Thursday, August 30, 2007

Beautiful sentiments about programming

Wrapped up in grad school as I am, it's easy to lose sight of the big picture, and why I got involved in this career path in the first place.

For my classes in Software Engineering and Management, I have to read The Mythical Man-Month by Frederick Brooks. I know the book by reputation; as it was first published in the 70's, I presume that the material is very old news to many people who share my interest in programming. Even so, this is new to me, so I wanted to share a passage from the book that I personally found very inspiring.

"The programmer, like the poet, works only slightly removed from pure thought-stuff. He builds castles in the air, from air, creating by exertion of the imagination. Few media of creation are so flexible, so easy to polish and rework, so readily capable of realizing grand conceptual structures.

Yet the program construct, unlike the poet's words, is real in the sense that it moves and works, producing visible outputs separate from the construct itself. It prints results, draws pictures, produces sounds, moves arms. The magic of myth and legend has come true in our time. One types the correct incantation on a keyboard, and a display screen comes to life, showing things that never were nor could be.

Programming then is fun because it gratifies creative longings built deep within us and delights sensibilities we have in common with all men."

Oh yeah.

Monday, August 27, 2007

Speaking of schooling...

Ben started kindergarten today. Ginny and I have very different feelings about it. Ginny has had Ben staying at home with her for the last five years, and she's undergone some separation anxiety. She's worried about whether he'll adapt to the new environment, whether he'll behave, whether he'll eat well when he's not at home, and whether he'll be homesick.

I have different feelings about it: I'm really excited. Of course that's easy for me to say: I work all day, and I'm used to not having him constantly there anyway. So I mostly only see the good side of this new milestone in his life. I mentioned most of the reasons for my positive feelings in my earlier post about homeschooling. He'll be expanding his horizons, meeting lots of kids his own age, having a teacher with a different perspective on the world than ours. He'll spend time learning to read and draw and use numbers (which he's already very good at for his age). He'll have his time divided between two very different environments, and have raised expectations about how he spends the weekdays.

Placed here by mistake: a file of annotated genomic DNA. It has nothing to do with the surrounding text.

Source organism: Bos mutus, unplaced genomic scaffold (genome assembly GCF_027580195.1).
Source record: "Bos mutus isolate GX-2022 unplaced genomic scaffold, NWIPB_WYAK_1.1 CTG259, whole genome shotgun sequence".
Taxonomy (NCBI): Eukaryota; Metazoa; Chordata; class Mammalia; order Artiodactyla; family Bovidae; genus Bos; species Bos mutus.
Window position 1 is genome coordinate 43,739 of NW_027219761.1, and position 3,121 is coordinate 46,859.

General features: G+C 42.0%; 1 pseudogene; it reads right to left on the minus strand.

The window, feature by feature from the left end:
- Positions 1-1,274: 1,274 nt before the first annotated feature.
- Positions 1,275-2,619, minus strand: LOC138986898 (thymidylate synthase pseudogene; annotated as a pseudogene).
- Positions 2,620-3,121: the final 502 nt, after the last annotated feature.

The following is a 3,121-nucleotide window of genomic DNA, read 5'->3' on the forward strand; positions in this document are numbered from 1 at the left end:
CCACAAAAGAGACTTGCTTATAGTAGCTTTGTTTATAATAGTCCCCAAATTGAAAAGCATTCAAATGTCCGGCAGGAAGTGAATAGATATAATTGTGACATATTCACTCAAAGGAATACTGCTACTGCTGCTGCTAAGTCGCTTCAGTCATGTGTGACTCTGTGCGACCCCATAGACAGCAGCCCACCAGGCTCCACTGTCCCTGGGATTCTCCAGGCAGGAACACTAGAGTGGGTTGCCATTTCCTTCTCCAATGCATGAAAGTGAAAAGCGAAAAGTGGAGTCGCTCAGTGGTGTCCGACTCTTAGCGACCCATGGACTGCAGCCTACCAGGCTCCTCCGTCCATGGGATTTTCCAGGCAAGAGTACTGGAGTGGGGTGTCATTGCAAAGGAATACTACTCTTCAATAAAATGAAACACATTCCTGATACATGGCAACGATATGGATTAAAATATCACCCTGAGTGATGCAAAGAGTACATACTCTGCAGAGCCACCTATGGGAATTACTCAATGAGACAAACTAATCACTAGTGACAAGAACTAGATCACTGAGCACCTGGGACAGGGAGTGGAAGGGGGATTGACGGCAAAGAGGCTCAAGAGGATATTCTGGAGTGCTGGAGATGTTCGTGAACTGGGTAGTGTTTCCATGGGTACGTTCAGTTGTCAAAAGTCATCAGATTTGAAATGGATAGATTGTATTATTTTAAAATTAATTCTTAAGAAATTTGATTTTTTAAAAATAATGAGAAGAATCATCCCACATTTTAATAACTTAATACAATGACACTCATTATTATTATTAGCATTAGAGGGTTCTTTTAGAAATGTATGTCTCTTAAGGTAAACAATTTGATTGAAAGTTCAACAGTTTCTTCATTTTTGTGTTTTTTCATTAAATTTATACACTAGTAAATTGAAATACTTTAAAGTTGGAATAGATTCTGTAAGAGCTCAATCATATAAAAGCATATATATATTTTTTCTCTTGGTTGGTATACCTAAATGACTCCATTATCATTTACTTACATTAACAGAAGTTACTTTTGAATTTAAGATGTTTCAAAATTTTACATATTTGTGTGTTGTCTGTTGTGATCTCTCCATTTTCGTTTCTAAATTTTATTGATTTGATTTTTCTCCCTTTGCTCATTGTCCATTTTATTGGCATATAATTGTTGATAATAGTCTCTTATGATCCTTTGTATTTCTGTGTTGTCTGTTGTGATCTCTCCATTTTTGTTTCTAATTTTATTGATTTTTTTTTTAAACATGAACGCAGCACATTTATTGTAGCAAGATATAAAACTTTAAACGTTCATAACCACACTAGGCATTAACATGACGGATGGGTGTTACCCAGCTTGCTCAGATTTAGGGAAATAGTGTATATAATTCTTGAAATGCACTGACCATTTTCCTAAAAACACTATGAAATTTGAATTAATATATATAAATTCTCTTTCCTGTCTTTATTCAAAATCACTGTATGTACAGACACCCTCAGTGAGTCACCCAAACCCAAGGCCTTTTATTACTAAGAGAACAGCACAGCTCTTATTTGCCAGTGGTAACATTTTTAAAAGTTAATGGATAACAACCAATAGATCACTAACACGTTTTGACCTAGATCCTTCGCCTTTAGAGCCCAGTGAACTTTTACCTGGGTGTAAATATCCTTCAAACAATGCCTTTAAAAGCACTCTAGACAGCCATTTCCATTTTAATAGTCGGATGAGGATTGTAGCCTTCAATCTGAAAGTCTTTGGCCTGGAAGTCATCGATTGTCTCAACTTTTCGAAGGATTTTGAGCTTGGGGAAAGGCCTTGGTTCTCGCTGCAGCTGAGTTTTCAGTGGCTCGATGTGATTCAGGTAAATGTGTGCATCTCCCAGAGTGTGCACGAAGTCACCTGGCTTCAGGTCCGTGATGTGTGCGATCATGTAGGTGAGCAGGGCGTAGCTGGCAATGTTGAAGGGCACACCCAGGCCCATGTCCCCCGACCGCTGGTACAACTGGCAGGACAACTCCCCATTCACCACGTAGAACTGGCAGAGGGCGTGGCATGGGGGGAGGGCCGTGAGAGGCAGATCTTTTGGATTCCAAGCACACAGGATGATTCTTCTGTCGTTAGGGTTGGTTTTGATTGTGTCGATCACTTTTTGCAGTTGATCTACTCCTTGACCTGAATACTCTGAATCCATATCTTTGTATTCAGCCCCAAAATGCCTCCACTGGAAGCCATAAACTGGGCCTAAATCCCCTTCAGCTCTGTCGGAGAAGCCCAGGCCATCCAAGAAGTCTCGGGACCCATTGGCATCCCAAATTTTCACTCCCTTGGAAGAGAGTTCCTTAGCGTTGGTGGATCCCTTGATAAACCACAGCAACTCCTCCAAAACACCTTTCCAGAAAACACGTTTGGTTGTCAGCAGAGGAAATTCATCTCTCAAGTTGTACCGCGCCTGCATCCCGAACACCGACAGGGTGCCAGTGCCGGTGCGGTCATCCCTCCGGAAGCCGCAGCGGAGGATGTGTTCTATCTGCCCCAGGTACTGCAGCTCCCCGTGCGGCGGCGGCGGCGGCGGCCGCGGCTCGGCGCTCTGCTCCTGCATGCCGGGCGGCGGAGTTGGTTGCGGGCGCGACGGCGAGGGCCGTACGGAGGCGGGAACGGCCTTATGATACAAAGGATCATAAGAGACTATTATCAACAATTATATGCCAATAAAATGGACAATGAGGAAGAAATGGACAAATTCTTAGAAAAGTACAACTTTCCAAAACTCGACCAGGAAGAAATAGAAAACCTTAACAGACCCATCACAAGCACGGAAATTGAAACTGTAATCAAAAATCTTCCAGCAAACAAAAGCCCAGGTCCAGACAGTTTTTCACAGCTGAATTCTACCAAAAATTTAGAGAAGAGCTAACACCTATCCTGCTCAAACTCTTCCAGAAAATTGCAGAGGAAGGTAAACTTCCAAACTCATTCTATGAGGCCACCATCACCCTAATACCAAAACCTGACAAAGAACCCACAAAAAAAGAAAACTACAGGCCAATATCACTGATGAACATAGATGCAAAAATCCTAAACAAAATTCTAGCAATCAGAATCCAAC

I met his teacher and some classmates last week. They all seem great. Mrs. Snyder struck me as a very cheerful and sweet young lady with a lot of teaching experience. We watched him go in this morning, and she took charge of the class right away.

I talked to him on the phone when Ginny picked him up. He sounded very tired but said he had had lots of fun. He couldn't be even a little bit specific about what kind of fun, so I had to pry it out of him with leading questions. :) But overall, I think it was a positive experience.

Thursday, August 23, 2007

A parable

Hapless Citizen: "DARN IT! Oooo, curse my AWFUL luck. This rotten dagnabbertiblabbit car of mine will not start. Again! I'm going to be late for work."
Masked Superhero: "Fear not, Citizen!"
Hapless: "Who are you?"
Hero: "I'm the Ayn Rand Crusader!"
Hapless: "Are you here to solve my problems?"
Ayn Rand Crusader: "No, even better! I'm here to motivate you to solve them yourself!"